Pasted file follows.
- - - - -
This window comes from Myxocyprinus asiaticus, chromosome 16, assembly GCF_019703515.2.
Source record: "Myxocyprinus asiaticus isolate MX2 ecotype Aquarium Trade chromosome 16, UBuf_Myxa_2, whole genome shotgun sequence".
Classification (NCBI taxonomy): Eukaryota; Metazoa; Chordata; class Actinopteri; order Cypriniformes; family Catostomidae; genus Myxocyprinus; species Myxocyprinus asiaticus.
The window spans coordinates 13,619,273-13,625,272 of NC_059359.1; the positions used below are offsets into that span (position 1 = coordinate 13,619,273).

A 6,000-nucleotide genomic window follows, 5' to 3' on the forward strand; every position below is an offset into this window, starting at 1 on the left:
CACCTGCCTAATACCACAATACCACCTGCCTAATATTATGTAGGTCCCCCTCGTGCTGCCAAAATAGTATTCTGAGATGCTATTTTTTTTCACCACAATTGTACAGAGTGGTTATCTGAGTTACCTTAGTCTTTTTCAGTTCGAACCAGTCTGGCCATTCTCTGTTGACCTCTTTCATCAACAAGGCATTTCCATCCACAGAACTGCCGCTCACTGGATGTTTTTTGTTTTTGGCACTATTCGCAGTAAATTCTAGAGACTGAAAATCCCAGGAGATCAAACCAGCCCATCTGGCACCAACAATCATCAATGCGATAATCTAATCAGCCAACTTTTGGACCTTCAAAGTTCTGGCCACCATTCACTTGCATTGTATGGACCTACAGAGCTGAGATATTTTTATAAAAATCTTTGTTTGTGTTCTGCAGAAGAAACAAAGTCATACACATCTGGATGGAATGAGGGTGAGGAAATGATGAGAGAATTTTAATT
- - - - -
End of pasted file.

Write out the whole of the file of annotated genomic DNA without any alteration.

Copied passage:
This window comes from Myxocyprinus asiaticus, chromosome 16, assembly GCF_019703515.2.
Source record: "Myxocyprinus asiaticus isolate MX2 ecotype Aquarium Trade chromosome 16, UBuf_Myxa_2, whole genome shotgun sequence".
Classification (NCBI taxonomy): Eukaryota; Metazoa; Chordata; class Actinopteri; order Cypriniformes; family Catostomidae; genus Myxocyprinus; species Myxocyprinus asiaticus.
The window spans coordinates 13,619,273-13,625,272 of NC_059359.1; the positions used below are offsets into that span (position 1 = coordinate 13,619,273).

A 6,000-nucleotide genomic window follows, 5' to 3' on the forward strand; every position below is an offset into this window, starting at 1 on the left:
CACCTGCCTAATACCACAATACCACCTGCCTAATATTATGTAGGTCCCCCTCGTGCTGCCAAAATAGTATTCTGAGATGCTATTTTTTTTCACCACAATTGTACAGAGTGGTTATCTGAGTTACCTTAGTCTTTTTCAGTTCGAACCAGTCTGGCCATTCTCTGTTGACCTCTTTCATCAACAAGGCATTTCCATCCACAGAACTGCCGCTCACTGGATGTTTTTTGTTTTTGGCACTATTCGCAGTAAATTCTAGAGACTGAAAATCCCAGGAGATCAAACCAGCCCATCTGGCACCAACAATCATCAATGCGATAATCTAATCAGCCAACTTTTGGACCTTCAAAGTTCTGGCCACCATTCACTTGCATTGTATGGACCTACAGAGCTGAGATATTTTTATAAAAATCTTTGTTTGTGTTCTGCAGAAGAAACAAAGTCATACACATCTGGATGGAATGAGGGTGAGGAAATGATGAGAGAATTTTAATT